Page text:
Any chance No. 15 Washington had at somehow getting a spot in the College Football Playoff was erased Saturday night following a surprising 23-13 defeat at Stanford.

The Huskies (4-2, 1-2 Pac-12) lost ground to Oregon in the Pac-12 North division race and suddenly look very vulnerable heading into next week’s game at Arizona, which is riding a four-game winning streak and leads the South division at 4-1 overall and 2-0 in conference.

Stanford 23, Washington 13

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The Huskies are 1-2 in the Pac-12 for the first time since 2015 when they finished 4-5 in conference and 7-6 overall following a win over Southern Mississippi in the Heart of Dallas Bowl.

Here are three impressions from Saturday’s loss at Stanford.

UW defense battered and beaten by Stanford reserves

It’s one thing to get skewered by Stanford quarterback K.J. Costello or run over by former Cardinal running back Bryce Love. But Costello sat out Saturday night with a thumb injury and Love graduated and plays in the NFL.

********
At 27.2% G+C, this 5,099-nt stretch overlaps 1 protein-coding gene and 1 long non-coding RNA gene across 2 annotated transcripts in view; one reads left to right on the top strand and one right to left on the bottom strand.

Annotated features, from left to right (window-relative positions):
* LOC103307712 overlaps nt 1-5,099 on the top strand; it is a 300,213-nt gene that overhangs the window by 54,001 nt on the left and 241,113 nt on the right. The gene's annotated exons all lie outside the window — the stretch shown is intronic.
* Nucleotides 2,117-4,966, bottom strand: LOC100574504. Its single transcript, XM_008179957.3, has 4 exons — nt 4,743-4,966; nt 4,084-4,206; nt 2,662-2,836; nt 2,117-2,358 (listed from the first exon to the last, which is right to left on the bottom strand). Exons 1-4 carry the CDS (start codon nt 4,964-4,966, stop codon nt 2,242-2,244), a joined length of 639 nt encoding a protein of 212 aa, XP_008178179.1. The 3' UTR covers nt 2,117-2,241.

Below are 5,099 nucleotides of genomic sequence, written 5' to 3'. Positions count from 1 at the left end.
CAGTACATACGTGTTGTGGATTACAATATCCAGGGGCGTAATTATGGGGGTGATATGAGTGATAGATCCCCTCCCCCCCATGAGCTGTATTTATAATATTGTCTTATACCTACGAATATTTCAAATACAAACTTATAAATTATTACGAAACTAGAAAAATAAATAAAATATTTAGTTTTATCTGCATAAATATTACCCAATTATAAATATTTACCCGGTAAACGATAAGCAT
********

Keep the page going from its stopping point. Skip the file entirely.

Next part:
Despite a plethora of injuries, especially on the offensive line which forced Stanford to rely on three freshmen for most of the second half, the Cardinal racked up 482 yards and controlled the game with a deliberate attack that dominated the time of possession 39:01 to 20:59.

Can’t remember the last time Chris Petersen and the Huskies lost to a backup quarterback. And yet, Davis Mills, who made his second straight start, outplayed his counterpart, Jacob Eason, while carving up the UW secondary for 293 yards and a TD on 21-of-30 passing before leaving the game due to injury.

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Meanwhile, Stanford running back Cameron Scarlett outgained the Huskies 151 to 88.

Risky plays goes awry for UW

Down 13-10 early in the third quarter at the Stanford 13, Petersen opted against a 31-yard field goal attempt by Peyton Henry, who finished the game 11-for-11 on the season. Instead, the Huskies tried to pick up a first down on fourth and 2.

However, Eason’s pass across the middle to receiver Andre Baccellia was stripped away by cornerback Paulson Adebo and the Huskies were turned away.

The decision loomed large considering because Washington didn’t have very many scoring opportunities the rest of the way.

What happened to Eason?

Eason started the game 5 of 5 and looked spectacular while orchestrating a 10-play, 75-yard touchdown scoring drive on UW’s first possession.

However, Stanford sent a wave of defenders at Eason, who was constantly on the run and scrambling to avoid pressure. He finished with 206 yards on 16-of-36 passing, which was his fewest receptions in a game this season. The constant pressure resulted in two sacks and forced Eason into a bad throw in the fourth quarter that was intercepted.